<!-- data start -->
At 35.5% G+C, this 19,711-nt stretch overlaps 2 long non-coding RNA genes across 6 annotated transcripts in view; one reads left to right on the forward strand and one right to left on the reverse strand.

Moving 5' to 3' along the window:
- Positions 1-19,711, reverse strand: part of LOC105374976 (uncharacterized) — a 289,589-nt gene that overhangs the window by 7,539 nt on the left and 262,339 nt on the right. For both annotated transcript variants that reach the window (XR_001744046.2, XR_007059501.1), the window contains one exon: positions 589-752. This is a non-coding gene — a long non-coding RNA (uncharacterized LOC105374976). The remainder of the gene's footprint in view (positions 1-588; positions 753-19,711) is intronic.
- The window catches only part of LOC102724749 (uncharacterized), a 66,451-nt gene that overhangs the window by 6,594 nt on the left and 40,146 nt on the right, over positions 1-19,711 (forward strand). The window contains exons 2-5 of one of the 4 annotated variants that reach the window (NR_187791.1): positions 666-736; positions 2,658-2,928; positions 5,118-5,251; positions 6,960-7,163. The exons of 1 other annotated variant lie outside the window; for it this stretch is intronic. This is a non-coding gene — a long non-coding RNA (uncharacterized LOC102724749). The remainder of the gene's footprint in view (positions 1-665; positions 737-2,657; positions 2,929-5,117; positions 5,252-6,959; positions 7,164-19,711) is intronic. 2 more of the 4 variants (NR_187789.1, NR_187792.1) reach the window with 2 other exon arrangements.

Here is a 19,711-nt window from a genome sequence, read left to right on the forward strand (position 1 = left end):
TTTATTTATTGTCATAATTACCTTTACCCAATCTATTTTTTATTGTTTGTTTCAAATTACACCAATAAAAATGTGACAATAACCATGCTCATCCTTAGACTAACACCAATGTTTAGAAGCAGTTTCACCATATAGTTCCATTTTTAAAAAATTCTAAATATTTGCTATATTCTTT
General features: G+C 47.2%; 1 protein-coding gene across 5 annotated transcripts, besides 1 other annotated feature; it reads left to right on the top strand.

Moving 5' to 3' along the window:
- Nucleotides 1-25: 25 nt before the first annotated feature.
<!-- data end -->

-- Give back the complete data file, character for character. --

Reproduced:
At 35.5% G+C, this 19,711-nt stretch overlaps 2 long non-coding RNA genes across 6 annotated transcripts in view; one reads left to right on the forward strand and one right to left on the reverse strand.

Moving 5' to 3' along the window:
- Positions 1-19,711, reverse strand: part of LOC105374976 (uncharacterized) — a 289,589-nt gene that overhangs the window by 7,539 nt on the left and 262,339 nt on the right. For both annotated transcript variants that reach the window (XR_001744046.2, XR_007059501.1), the window contains one exon: positions 589-752. This is a non-coding gene — a long non-coding RNA (uncharacterized LOC105374976). The remainder of the gene's footprint in view (positions 1-588; positions 753-19,711) is intronic.
- The window catches only part of LOC102724749 (uncharacterized), a 66,451-nt gene that overhangs the window by 6,594 nt on the left and 40,146 nt on the right, over positions 1-19,711 (forward strand). The window contains exons 2-5 of one of the 4 annotated variants that reach the window (NR_187791.1): positions 666-736; positions 2,658-2,928; positions 5,118-5,251; positions 6,960-7,163. The exons of 1 other annotated variant lie outside the window; for it this stretch is intronic. This is a non-coding gene — a long non-coding RNA (uncharacterized LOC102724749). The remainder of the gene's footprint in view (positions 1-665; positions 737-2,657; positions 2,929-5,117; positions 5,252-6,959; positions 7,164-19,711) is intronic. 2 more of the 4 variants (NR_187789.1, NR_187792.1) reach the window with 2 other exon arrangements.

Here is a 19,711-nt window from a genome sequence, read left to right on the forward strand (position 1 = left end):
TTTATTTATTGTCATAATTACCTTTACCCAATCTATTTTTTATTGTTTGTTTCAAATTACACCAATAAAAATGTGACAATAACCATGCTCATCCTTAGACTAACACCAATGTTTAGAAGCAGTTTCACCATATAGTTCCATTTTTAAAAAATTCTAAATATTTGCTATATTCTTT
General features: G+C 47.2%; 1 protein-coding gene across 5 annotated transcripts, besides 1 other annotated feature; it reads left to right on the top strand.

Moving 5' to 3' along the window:
- Nucleotides 1-25: 25 nt before the first annotated feature.